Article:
The population of Uruguay has received unequal contributions of people of European, African and Native American origin. According to historical and demographic data, in the first decade of the 19th century more than 30% of the population of the city of Montevideo (southern Uruguay) was of African origin, mainly belonging to Bantu-speaking groups from Angola, Congo, and Mozambique, with minor contributions from Senegambia and Benin; a similar percentage was reported in the city of Melo (northeastern Uruguay) for the same period (Isola, 1975; Sans and Barreto, 1998). The African-derived populations of northern Uruguay have two different origins: some slaves arrived through the port of Montevideo and subsequently migrated North, whereas others entered Uruguay from southern Brazil pursuing freedom, since slavery was abolished earlier in Uruguay (1842) than in Brazil (1888) (Sans, 1994). In the last population census (I.N.E., 1996) the Uruguayan population reached 3,163,763 individuals, who were classified as 93.3% White, 5.9% Black or Mulatto, 0.4% Native American (actually, their descendants), and 0.4% Asian, based on self-identification. Populations from different regions of the country exhibit remarkable heterogeneity with respect to admixture components. For example, Sans et al. (1997), using protein and blood group markers, showed that in Montevideo the contribution of populations of European, African, and Native American origin were 92%, 7%, and 1%, respectively, while in the northeastern city of Tacuarembó, the respective contributions were 65%, 15%, and 20%. Among self-identified Afro-Uruguayans from Melo, the contribution of African genes determined by autosomal loci markers was around 50% (Sans et al., 2002).

In spite of historical, demographic and genetic data that demonstrate the significant African contribution to the Uruguayan population, no epidemiological studies of the incidence and prevalence of hemoglobinopathies have been attempted so far, either in the population as a whole or among individuals of African origin. Moreover, considering that the Uruguayan population is mainly of Spanish and Italian origin and both countries have high frequencies of the b-thalassemia determinants, the risk of disease associated with the bS allele can result in a relevant health problem. Therefore, our purpose was to determine the frequencies of HbS, HbC, a-thalassemias and b-thalassemias, as well as to determine the bS haplotypes in two sub-populations of African descent from southern and northern Uruguay.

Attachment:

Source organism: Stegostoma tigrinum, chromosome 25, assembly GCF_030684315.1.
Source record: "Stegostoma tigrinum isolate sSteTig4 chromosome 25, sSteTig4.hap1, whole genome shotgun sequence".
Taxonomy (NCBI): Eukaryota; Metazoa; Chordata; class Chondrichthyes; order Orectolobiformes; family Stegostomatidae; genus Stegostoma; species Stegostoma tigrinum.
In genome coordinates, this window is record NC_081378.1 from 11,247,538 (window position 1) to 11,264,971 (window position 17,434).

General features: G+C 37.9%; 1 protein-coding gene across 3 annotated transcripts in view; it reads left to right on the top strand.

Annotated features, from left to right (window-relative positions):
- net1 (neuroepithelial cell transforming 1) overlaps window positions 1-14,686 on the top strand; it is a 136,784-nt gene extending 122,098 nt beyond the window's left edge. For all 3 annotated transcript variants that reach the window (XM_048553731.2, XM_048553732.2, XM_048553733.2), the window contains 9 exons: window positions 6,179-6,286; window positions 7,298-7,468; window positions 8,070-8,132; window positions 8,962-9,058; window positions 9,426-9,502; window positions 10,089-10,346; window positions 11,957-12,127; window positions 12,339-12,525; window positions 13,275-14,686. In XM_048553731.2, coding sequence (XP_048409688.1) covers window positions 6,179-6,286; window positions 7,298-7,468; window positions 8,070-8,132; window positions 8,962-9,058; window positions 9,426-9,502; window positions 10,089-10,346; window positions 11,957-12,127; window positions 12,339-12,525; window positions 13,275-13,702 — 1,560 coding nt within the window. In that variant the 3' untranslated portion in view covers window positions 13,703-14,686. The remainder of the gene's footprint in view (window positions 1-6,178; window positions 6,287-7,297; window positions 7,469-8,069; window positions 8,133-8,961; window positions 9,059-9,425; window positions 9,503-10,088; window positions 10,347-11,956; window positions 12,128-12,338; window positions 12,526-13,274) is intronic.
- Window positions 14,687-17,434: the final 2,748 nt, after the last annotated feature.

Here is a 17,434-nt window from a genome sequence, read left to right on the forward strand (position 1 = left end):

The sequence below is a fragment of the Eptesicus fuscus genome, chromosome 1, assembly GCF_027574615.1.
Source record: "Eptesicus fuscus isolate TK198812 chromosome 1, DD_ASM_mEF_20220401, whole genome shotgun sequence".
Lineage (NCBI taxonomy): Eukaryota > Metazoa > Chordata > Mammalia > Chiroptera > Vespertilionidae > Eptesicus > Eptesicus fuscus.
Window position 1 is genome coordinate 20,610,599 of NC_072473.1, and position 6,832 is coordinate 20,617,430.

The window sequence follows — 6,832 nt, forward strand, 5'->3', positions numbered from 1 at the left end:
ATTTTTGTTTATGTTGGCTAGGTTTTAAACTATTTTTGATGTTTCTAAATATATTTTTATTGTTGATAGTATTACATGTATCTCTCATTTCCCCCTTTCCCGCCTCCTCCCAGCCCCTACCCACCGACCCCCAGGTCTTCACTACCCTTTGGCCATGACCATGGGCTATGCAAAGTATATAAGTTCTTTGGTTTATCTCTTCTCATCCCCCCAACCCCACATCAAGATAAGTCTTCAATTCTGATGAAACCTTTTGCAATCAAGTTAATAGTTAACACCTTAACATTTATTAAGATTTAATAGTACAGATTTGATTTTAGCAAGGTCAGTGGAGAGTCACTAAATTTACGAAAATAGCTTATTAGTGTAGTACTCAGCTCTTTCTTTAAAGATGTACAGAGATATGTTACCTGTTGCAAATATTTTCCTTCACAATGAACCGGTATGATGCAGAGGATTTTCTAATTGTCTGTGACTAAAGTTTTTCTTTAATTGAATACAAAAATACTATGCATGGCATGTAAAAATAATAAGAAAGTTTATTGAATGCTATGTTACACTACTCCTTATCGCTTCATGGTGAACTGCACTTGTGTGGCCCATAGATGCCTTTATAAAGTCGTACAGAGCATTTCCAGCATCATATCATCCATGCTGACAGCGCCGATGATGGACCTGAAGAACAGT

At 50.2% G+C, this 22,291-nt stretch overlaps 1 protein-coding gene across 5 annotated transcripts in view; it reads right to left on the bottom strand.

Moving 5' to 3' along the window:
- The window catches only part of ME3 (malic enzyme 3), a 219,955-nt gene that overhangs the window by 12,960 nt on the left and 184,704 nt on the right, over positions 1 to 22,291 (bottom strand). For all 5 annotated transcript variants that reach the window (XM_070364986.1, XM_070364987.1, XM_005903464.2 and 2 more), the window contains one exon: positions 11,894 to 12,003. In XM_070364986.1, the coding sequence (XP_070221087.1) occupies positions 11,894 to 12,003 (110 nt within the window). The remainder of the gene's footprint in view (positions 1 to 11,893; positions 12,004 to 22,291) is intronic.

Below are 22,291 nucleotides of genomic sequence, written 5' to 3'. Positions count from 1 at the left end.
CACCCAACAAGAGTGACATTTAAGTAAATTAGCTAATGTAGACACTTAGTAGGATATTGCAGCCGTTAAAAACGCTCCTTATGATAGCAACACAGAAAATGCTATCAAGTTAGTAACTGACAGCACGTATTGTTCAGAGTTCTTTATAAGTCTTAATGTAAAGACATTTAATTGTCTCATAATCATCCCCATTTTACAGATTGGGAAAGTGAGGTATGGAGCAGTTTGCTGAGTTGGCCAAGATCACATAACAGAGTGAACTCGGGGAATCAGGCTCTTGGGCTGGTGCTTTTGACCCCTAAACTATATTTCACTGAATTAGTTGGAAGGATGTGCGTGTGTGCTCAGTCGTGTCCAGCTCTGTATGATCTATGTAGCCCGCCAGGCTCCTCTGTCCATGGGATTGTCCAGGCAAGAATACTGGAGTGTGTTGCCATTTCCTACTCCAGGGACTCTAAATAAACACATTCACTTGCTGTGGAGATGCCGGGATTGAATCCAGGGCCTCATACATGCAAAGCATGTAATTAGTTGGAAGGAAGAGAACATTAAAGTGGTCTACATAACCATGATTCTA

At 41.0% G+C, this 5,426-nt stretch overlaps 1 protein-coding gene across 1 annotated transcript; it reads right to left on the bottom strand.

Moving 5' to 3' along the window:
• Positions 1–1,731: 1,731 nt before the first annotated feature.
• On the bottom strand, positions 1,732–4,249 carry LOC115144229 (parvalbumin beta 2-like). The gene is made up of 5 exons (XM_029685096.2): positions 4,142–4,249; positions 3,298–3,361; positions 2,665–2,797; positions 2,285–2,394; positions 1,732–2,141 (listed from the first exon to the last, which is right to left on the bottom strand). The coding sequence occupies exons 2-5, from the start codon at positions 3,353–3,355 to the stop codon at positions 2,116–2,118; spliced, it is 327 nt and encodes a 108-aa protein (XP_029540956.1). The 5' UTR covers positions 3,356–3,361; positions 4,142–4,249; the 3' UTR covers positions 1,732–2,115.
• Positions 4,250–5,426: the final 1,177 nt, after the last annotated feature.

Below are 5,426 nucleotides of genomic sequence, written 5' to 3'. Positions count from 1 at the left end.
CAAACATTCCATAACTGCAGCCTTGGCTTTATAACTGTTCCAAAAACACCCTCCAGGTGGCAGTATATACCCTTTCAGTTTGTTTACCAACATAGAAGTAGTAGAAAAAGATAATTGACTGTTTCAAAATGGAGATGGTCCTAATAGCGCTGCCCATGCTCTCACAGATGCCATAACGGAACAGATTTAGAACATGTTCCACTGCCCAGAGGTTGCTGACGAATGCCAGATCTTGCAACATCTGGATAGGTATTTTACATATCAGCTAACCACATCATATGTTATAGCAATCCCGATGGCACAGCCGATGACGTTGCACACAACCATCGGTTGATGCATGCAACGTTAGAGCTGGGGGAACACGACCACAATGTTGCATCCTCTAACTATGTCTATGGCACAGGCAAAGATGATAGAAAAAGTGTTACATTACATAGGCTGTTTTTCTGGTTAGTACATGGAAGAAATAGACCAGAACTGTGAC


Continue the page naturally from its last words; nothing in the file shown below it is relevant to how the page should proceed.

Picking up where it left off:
Subjects and Methods

Blood samples were collected from a random sample of 52 apparently healthy unrelated Afro-Uruguayan individuals. Each of them gave written informed consent to participate in this research. The main criteria for inclusion in the Afro-Uruguayan category relied on phenotypic traits of the individual and his/her ancestors, as well as on self-identification. The individuals were assigned to the Northern or Southern subgroups according to the predominance of grandparents from one of these regions. Twenty-four individuals from the South and twenty-eight from the North were tested. Additionally, six patients clinically and biochemically diagnosed with hemoglobinopathies were included in the study: three patients had sickle cell disease (bS/bS), one was heterozygous for sickle cell disease (bS/bª), one was heterozygous for b-thalassemia (bthal/bª), and the last had major b-thalassemia (bthal/bthal), as revealed by hemoglobin electrophoresis.

DNA samples were obtained from peripheral blood leukocytes by the salting-out method (Miller et al., 1988). The a-thalassemias were investigated by PCR-based methods (Saiki et al., 1988). The allele for -a3,7 thalassemia was detected by the method of Dode et al. (1993), alleles for -aMed and -a4,2 thalassemias were analyzed as described by Oron-Karni et al., (1998), and -a20,5 was examined according to the method of Bowden et al. (1992).

In order to ascertain the presence of structural hemoglobinopathies and b-thalassemias, a b-globin gene DNA segment of 770 bp, located between positions -161 in the promoter and +565 in intron 2, was amplified and automatically sequenced with a Big Dye Terminator Version II Sequencing Kit (Applied Biosystems), using an internal primer located in the +2 position relative to the CAP site (Miranda et al., 1997).We also analyzed eight polymorphic sites in the b-globin gene cluster: 1) HincII 5'e; 2) HindIII-Gg; 3) HindIIIg; 4) HincII-yb; 5) HincII-3'yb; 6) HinfI-5'b; 7) AvaII-b; and 8) HinfI-3b. Fragments containing each of these sites were amplified by PCR, using primers and conditions previously described (Saiki et al., 1988; Sutton et al., 1989; Guerreiro et al., 1992). The haplotypes of individuals with the bS mutation were built assuming that the presence of two common haplotypes was more probable than the combination of one common and one rare haplotype, or of two rare haplotypes (Kulozik et al., 1986; Long et al., 1990; Castro de Guerra et al., 1997; Vivenes de Lugo et al., 2003).